In late 2003, the Royals would call upon their fourth round pick from the 2000 Amateur Baseball Draft to make his debut in the outfield. By the following year, the team would trade their All Star center fielder, Carlos Beltran, and give the keys to the outfield to David DeJesus.
DeJesus would respond with a 2004 rookie season that would end with him finishing sixth in the American League voting for the Jackie Robinson Award. DeJesus had arrived on the scene in Kansas City and fans and team executives alike were excited to see one of the franchises’ top prospects come to the Major League level.
DeJesus would develop into a consistent hitter with occasional power that showed good plate discipline. Over eight seasons in a Royals jersey, posting a .289 batting average and .360 on base percentage. In 2008 he would post a career high in runs batted in with 73 and follow that up with a career high in home runs with 13 in 2009.
The following year in 2010 would see the Royals make a firm move to adjust their roster for the future. While the farm system began to take hold as one of the best in the nation, the club started trading some of their established stars to strengthen it even further. The outfield was targeted and DeJesus’ name starting floating around through rumor mills everywhere. That is, until he tore a tendon in his thumb.
The torn tendon would ensure that DeJesus would finish the 2010 season as a Kansas City Royal. It would not, however, ensure that he would make it to the end of the calendar year. On November 10, 2010, the Royals would send DeJesus to a Oakland club that was trying to put together a winning roster. Justin Marks and Vin Mazarro would find themselves on the way to Kansas City to begin the 2011 season with a club many predict to finish last.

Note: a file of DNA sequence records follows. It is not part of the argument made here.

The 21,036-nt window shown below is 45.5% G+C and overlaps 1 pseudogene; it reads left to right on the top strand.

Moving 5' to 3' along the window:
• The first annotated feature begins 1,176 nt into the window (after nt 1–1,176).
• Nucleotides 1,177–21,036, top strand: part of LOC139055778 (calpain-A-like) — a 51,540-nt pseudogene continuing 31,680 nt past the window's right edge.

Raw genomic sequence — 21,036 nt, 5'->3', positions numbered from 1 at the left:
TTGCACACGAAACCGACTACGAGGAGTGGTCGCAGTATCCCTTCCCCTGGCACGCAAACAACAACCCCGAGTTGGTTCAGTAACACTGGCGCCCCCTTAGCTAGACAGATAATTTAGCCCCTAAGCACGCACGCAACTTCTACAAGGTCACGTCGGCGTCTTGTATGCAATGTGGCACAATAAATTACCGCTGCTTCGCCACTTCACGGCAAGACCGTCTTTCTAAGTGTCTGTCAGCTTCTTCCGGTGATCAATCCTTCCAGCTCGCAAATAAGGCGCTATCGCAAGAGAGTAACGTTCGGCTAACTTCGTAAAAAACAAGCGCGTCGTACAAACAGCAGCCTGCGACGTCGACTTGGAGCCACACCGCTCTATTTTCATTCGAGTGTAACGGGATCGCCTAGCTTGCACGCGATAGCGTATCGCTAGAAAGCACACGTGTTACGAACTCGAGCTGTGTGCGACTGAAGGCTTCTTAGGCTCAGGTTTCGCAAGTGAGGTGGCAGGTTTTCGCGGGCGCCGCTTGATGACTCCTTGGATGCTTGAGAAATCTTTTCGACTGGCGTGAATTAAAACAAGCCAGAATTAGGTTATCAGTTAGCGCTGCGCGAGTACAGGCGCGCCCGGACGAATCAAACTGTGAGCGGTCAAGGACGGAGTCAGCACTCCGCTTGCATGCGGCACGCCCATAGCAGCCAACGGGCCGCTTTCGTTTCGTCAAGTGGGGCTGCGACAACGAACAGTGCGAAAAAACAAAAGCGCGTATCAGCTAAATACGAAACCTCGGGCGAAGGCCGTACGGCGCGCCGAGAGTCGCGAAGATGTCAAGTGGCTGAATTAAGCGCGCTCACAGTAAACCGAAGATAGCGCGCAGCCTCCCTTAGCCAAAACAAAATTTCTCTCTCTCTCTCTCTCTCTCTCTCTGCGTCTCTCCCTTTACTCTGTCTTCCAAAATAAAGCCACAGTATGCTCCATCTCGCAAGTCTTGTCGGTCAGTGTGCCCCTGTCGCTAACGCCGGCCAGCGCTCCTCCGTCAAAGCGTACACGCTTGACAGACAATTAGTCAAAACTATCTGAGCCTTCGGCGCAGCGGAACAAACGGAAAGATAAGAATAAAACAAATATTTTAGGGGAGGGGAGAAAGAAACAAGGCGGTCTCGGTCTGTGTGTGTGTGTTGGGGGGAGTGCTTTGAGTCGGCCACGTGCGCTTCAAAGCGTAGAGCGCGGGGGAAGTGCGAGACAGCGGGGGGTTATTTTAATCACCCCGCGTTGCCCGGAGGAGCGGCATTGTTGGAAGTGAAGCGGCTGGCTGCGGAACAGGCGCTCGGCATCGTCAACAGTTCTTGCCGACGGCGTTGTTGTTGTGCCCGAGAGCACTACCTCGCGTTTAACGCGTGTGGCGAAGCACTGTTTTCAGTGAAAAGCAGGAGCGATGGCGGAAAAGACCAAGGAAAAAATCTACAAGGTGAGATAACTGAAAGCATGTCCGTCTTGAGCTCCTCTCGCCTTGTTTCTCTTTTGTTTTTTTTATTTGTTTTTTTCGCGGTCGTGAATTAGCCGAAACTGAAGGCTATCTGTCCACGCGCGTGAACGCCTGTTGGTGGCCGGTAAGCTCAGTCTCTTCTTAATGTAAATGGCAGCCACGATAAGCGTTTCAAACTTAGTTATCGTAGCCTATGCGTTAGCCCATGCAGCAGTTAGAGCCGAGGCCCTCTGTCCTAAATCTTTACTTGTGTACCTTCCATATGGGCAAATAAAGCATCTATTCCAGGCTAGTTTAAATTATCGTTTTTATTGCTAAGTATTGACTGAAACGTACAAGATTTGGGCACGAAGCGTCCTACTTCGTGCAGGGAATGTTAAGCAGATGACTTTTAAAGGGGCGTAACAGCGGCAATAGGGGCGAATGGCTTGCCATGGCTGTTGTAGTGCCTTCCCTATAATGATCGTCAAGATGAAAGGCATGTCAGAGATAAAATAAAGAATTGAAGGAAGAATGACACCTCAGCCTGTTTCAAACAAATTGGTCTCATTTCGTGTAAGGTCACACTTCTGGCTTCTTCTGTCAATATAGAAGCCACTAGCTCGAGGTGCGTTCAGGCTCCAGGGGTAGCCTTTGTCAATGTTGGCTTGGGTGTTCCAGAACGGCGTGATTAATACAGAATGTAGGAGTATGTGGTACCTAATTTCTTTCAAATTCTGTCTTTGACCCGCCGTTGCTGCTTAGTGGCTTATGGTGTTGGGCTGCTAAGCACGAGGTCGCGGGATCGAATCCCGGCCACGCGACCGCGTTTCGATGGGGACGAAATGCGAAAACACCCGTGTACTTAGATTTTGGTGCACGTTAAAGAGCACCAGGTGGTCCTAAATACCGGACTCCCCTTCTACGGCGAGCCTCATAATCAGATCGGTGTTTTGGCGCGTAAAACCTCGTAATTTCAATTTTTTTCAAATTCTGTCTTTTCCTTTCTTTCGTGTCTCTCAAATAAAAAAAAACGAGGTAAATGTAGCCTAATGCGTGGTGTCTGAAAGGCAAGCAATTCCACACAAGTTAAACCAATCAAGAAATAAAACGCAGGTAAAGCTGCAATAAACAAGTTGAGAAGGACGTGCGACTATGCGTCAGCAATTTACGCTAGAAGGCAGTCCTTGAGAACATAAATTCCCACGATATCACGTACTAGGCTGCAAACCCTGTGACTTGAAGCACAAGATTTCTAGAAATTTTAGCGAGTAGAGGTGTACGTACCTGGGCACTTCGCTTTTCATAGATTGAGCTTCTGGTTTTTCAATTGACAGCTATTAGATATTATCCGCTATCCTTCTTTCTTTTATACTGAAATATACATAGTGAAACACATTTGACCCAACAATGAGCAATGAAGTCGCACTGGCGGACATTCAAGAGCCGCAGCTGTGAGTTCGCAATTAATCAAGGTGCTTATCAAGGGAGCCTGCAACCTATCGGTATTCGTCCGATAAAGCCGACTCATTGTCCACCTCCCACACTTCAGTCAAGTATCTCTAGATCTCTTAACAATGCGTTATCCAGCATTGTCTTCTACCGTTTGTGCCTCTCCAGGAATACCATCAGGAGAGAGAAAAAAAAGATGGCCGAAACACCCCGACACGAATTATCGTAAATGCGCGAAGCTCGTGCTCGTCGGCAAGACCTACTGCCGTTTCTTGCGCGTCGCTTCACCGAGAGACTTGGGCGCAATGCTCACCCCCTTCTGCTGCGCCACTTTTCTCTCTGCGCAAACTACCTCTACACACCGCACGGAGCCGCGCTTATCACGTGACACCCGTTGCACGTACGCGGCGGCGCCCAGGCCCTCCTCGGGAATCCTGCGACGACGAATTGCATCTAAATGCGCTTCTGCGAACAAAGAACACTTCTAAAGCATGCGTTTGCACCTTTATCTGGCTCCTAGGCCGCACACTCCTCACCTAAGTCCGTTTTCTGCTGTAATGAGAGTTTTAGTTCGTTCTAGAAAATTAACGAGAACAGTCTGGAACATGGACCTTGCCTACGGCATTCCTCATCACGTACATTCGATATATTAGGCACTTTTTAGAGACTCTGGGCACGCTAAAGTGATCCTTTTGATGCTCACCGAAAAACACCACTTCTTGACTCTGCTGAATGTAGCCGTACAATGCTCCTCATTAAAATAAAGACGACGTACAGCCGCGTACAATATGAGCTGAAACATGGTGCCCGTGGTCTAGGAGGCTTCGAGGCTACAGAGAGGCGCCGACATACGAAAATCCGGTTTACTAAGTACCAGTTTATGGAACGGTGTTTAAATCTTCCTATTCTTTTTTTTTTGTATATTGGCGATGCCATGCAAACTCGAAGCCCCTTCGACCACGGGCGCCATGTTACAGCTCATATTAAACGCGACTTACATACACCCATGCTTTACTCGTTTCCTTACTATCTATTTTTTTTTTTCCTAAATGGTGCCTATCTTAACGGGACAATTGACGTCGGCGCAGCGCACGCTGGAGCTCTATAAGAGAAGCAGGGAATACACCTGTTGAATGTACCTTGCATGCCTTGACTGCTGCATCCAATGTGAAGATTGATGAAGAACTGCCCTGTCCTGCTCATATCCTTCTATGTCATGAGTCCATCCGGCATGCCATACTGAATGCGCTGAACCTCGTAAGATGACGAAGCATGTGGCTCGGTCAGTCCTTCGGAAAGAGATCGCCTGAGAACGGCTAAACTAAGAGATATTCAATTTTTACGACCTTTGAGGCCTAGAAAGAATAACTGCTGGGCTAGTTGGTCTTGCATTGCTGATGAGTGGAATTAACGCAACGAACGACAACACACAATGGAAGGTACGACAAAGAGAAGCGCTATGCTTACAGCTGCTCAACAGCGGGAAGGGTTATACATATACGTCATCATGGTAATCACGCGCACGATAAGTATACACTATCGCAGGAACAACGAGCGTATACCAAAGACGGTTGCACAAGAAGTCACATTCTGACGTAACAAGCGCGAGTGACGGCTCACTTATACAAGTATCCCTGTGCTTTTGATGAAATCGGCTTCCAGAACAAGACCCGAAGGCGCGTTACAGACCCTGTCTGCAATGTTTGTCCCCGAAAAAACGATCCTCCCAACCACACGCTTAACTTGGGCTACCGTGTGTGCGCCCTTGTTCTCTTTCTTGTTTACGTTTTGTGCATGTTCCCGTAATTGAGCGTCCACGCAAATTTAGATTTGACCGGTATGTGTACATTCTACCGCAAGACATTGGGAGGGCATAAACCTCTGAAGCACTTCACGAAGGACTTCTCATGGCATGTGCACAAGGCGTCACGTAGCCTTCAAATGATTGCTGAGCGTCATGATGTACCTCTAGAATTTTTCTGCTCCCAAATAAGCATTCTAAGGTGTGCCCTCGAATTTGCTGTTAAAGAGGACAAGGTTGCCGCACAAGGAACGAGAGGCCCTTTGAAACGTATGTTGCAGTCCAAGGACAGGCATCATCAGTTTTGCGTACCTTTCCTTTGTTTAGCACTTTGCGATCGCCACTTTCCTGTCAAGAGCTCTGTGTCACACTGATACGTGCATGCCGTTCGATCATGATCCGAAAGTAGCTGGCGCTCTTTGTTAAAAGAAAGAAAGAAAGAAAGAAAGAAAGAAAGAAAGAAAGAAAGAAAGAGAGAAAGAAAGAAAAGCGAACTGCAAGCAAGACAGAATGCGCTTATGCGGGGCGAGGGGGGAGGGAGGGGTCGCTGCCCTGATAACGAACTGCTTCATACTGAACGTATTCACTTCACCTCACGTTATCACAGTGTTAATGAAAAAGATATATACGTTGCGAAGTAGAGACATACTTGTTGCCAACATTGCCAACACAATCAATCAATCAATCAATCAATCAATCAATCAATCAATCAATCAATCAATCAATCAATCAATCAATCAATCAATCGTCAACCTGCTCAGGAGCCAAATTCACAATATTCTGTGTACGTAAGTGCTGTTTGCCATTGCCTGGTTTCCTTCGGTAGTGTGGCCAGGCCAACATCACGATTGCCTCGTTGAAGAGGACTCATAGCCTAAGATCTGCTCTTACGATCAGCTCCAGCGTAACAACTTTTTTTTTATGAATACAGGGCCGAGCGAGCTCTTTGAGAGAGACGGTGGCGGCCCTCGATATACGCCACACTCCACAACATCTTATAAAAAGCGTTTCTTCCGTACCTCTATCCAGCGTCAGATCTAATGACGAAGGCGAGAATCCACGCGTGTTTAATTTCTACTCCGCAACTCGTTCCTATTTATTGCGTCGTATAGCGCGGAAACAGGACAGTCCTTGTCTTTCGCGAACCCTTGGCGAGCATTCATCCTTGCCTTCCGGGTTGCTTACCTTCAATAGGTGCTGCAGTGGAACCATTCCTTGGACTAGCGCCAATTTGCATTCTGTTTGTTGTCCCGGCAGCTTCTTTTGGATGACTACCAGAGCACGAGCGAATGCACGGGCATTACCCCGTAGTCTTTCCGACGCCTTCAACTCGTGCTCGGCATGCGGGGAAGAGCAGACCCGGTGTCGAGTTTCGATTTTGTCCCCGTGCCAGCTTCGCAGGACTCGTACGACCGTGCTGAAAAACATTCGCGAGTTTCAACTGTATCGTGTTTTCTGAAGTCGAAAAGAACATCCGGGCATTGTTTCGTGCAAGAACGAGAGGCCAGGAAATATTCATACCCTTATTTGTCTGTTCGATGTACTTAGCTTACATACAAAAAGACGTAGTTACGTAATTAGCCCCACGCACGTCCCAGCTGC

DeJesus, meanwhile, finds himself projected as the starting right fielder for the Oakland Athletics and on a ball club that even the most devoted experts cannot put a firm prediction on. The team has pieces in place that will make them competitive but the decision on if they will be competitive enough is yet to be made. DeJesus projects to have a solid season, given the hope that he bounces back from his injury quickly and effectively.
He was a fan favorite in Kansas City and I would anticipate a very warm welcome when he returns to Kauffmann stadium on May 6th this season. He represents a prospect that came through an organization before the team was fully ready to have someone of his caliber lead the team. Oakland gets a 31 year old outfielder that can help solidify and lead a team to a positive season.
Bill Ivie is the editor here at I-70 Baseball as well as the Assignment Editor for BaseballDigest.com.
He is the host of I-70 Radio, hosted every week on BlogTalkRadio.com.
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